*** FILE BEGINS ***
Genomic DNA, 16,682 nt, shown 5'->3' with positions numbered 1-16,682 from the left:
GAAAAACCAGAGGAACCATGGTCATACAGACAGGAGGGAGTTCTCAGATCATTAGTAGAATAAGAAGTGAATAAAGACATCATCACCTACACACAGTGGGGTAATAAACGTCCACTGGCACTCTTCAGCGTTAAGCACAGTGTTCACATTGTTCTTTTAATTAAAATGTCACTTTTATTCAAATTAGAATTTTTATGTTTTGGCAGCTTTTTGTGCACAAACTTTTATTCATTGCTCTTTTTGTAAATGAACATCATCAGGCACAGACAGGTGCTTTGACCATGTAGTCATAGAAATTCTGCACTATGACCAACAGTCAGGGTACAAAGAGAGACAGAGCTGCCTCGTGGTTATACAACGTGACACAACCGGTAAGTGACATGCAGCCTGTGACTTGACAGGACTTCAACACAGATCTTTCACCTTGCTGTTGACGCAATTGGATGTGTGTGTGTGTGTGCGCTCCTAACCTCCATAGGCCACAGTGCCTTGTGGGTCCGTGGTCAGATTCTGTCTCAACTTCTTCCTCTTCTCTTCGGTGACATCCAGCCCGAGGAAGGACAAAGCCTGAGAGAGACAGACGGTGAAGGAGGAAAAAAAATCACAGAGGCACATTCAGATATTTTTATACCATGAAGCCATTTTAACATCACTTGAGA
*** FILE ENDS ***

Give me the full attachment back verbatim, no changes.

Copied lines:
Genomic DNA, 16,682 nt, shown 5'->3' with positions numbered 1-16,682 from the left:
GAAAAACCAGAGGAACCATGGTCATACAGACAGGAGGGAGTTCTCAGATCATTAGTAGAATAAGAAGTGAATAAAGACATCATCACCTACACACAGTGGGGTAATAAACGTCCACTGGCACTCTTCAGCGTTAAGCACAGTGTTCACATTGTTCTTTTAATTAAAATGTCACTTTTATTCAAATTAGAATTTTTATGTTTTGGCAGCTTTTTGTGCACAAACTTTTATTCATTGCTCTTTTTGTAAATGAACATCATCAGGCACAGACAGGTGCTTTGACCATGTAGTCATAGAAATTCTGCACTATGACCAACAGTCAGGGTACAAAGAGAGACAGAGCTGCCTCGTGGTTATACAACGTGACACAACCGGTAAGTGACATGCAGCCTGTGACTTGACAGGACTTCAACACAGATCTTTCACCTTGCTGTTGACGCAATTGGATGTGTGTGTGTGTGTGCGCTCCTAACCTCCATAGGCCACAGTGCCTTGTGGGTCCGTGGTCAGATTCTGTCTCAACTTCTTCCTCTTCTCTTCGGTGACATCCAGCCCGAGGAAGGACAAAGCCTGAGAGAGACAGACGGTGAAGGAGGAAAAAAAATCACAGAGGCACATTCAGATATTTTTATACCATGAAGCCATTTTAACATCACTTGAGA